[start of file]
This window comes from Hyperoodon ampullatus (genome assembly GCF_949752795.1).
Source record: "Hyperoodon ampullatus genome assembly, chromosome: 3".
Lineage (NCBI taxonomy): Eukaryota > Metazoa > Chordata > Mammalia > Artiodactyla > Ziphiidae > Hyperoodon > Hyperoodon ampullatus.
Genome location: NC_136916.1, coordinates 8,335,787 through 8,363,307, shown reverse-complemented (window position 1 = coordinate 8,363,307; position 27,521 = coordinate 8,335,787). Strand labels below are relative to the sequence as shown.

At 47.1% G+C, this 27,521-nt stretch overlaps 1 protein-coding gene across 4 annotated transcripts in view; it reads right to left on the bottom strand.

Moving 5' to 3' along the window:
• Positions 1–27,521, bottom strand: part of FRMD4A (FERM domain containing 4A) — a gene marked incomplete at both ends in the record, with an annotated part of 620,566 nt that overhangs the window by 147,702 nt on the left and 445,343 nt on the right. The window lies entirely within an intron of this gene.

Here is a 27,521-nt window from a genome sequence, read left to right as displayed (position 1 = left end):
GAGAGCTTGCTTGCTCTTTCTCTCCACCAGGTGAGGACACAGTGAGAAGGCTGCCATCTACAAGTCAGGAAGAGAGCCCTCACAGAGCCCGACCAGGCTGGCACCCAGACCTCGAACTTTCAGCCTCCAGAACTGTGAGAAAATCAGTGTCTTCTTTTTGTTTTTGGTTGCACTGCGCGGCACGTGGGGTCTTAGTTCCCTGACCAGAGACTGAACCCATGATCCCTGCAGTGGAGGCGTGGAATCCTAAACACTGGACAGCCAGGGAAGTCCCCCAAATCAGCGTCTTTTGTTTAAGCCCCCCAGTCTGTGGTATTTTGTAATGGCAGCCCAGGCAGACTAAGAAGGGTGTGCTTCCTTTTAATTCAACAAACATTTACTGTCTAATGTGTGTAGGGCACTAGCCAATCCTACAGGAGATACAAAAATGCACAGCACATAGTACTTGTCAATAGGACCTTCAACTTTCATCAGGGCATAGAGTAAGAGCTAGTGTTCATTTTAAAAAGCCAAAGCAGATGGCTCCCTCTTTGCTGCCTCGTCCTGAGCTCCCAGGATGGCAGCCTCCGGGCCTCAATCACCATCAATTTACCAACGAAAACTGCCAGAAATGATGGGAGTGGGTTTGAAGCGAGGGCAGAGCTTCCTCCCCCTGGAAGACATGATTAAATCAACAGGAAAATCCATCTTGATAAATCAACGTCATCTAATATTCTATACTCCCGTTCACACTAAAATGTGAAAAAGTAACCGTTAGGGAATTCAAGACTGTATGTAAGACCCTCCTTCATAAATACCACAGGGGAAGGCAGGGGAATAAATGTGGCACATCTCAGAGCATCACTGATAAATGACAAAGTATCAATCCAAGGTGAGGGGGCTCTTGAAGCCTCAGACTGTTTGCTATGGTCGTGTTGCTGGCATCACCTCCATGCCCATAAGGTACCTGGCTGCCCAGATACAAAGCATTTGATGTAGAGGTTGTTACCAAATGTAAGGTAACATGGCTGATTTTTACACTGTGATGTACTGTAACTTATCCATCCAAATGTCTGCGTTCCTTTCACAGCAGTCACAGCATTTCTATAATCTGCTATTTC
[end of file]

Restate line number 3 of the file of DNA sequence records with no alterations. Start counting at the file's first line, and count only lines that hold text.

Lineage (NCBI taxonomy): Eukaryota > Metazoa > Chordata > Mammalia > Artiodactyla > Ziphiidae > Hyperoodon > Hyperoodon ampullatus.